We want to send emails through our webapp. Users of the app provide their email adresses. In some cases, we want to send transactional email from the webapp, using the current user as a sender.

Does using the User's name and email adress in the email from header affect email deliverability reputation? Are there any other (bad) consquences, we should be aware of?

adding details about the use case:

  • Say PersonA uses our app on myapp.com
  • PersonA verified his email adress personA@example.com with a confirmation email we send him (he clicked a unique url in the email he got).
  • Using the app, PersonA can invite other people to do something (attend an event for example)
  • If PersonA invites PersonB we want to send an email, to let PersonB know that he has been invited. To do so, we would like to send an email from personA@example.com to PersonB.
  • Having a sender header with myapp.com is totally fine. But PersonB should see see "PersonA ".

We are not going to send hundreds of emails like that. But we would like to create some trust when PersonB sees, that his good old friend PersonA invited him, not a stupid "notification@myapp.com" he never heard about.

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    Can you clarify the nature of the application? i.e., when it will send messages of this nature? You're going to (continue to) get a great deal of feedback about being a potential relay for spammers unless you make it clear that this problem is not a part of your design. – Andrew B Jan 18 '13 at 9:10

You would be opening a whole can of worms if you do not authenticate the email address first.

This would allow users to send emails with any from address. If you get each user to authenticate the email address they want to use, i.e. send an email to the address they specify, and get them to provide information in that email (which should be unique) or click on a unique link.

After an email has been authenticated, you know that they have (or at least had) access to that email account. It is now safer to send emails as that user.

However, this will still cause issues under specific circumstances. If the users domain has SPF enabled (SPF checks that only certain ip's send emails for that domain), it is likely that emails will be tagged as spam ( at least for that users with domains that use SPF).

This may increase the overall spam "rating" of your server with specific servers under specific circumstances. It is possible to alleviate this in various ways but that is a fair bit of work.

Unless there is a really good reason to have the emails show up as from a user, it would be better to not do that.

There is an option to use the "Sender: " header which may resolve this issue for you. https://stackoverflow.com/questions/4367358/whats-the-difference-between-sender-from-and-return-path provides a good example.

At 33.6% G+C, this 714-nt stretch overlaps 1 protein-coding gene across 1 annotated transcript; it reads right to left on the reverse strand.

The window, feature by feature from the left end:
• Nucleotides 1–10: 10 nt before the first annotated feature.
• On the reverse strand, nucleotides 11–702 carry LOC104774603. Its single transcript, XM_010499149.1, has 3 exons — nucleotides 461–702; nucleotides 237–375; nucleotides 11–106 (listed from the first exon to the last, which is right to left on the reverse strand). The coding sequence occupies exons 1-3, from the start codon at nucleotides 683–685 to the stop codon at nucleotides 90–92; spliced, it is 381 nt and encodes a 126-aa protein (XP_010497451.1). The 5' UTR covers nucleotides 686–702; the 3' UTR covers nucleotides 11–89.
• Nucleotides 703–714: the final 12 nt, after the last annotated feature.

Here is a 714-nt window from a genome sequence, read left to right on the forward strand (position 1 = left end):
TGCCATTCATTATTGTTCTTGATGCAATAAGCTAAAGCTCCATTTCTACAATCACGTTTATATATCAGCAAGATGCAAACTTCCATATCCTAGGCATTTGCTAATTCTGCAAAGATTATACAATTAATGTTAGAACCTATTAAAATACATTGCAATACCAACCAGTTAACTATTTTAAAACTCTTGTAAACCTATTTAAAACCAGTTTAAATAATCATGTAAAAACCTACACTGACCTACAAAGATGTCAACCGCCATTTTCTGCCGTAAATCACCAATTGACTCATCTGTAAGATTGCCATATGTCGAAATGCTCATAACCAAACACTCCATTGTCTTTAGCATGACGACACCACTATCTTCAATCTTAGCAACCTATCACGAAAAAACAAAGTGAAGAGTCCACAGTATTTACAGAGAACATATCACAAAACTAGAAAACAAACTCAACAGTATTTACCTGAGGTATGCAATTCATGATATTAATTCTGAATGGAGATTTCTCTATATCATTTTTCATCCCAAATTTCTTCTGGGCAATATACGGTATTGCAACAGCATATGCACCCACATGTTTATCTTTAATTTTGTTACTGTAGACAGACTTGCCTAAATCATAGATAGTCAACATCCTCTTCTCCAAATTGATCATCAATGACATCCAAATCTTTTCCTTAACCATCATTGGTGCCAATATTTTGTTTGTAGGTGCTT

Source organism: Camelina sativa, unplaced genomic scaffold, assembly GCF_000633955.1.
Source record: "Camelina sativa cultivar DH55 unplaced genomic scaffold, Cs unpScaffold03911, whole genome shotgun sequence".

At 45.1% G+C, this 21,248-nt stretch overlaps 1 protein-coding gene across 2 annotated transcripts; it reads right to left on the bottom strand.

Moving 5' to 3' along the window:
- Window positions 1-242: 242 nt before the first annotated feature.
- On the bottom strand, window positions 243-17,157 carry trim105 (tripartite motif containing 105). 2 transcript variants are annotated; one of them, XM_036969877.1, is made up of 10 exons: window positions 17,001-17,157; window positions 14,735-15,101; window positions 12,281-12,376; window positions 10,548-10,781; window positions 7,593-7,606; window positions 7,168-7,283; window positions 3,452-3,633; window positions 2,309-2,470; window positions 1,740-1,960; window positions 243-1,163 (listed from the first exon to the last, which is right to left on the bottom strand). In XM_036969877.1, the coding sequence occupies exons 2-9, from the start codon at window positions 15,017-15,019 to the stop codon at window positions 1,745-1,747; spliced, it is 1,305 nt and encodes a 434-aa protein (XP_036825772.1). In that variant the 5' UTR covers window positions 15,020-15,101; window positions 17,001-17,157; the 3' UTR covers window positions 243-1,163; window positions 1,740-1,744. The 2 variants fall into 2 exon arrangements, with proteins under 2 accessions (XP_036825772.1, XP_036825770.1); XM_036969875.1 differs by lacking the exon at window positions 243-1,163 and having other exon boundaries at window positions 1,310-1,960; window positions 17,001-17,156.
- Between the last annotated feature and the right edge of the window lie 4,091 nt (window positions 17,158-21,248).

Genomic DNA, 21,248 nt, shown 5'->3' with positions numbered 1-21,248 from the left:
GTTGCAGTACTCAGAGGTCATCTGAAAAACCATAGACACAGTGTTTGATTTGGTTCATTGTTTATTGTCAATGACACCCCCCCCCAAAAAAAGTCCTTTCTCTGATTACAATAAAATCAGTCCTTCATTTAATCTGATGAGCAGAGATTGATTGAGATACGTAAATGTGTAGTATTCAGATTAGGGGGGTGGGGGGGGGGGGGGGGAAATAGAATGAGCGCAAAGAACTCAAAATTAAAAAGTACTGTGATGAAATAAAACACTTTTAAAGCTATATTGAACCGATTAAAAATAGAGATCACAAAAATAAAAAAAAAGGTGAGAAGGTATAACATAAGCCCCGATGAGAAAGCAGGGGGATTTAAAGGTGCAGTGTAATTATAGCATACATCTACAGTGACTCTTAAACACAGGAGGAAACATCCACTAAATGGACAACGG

I, however, have no experience with this or its impact on messages or servers being tagged as spam.

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  • I work at SendGrid and I would say this is the best answer here. +1 on @Shri's sentiments. – Swift Jan 18 '13 at 19:40
  • Regarding the sender header and the post you linked to: From what I understand, I should set sender=foo@myapp.com and from=personA@example.com. Is that right and would that prevent us from being marked as spam via SPF checks? – Nils Blum-Oeste Jan 21 '13 at 13:19
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    yes, that is correct. I do not believe it would stop it from being marked as spam though it should decrease the chances of it being marked as spam. – drone.ah Jan 22 '13 at 11:33

Apart from the deliverability issue, the main problem to consider is that if you make it possible for internet users to send emails through your server, you run the risk of a spammer using the server to spam.

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Definitely. If you're using it as the envelope sender, yes.

The server which transmits the messages will not have a reverse DNS entry (PTR record) for its IP address that can be identified with the domain of the sender. This is before additional precautions such as SPF records and domain keys come into play. From the perspective of the rest of the internet, you are forging e-mail from the user, which is accurate.

You can get away with something like this when writing an application that is used internally by your company, provided that your company hosts the e-mail domains in question (or the messages are not leaving your internal network), but in this particular case your messages are almost certain to be treated as forgeries/spam.

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    The envelope sender doesn't need to be the user's address; it can still belong to the actual server, avoiding this issue. However, that opens a can of worms in dealing with failed messages. – Jenny D Jan 18 '13 at 9:02
  • @Jenny Accurate point, thank you. I really shouldn't compose answers right before bed. :) – Andrew B Jan 18 '13 at 9:03

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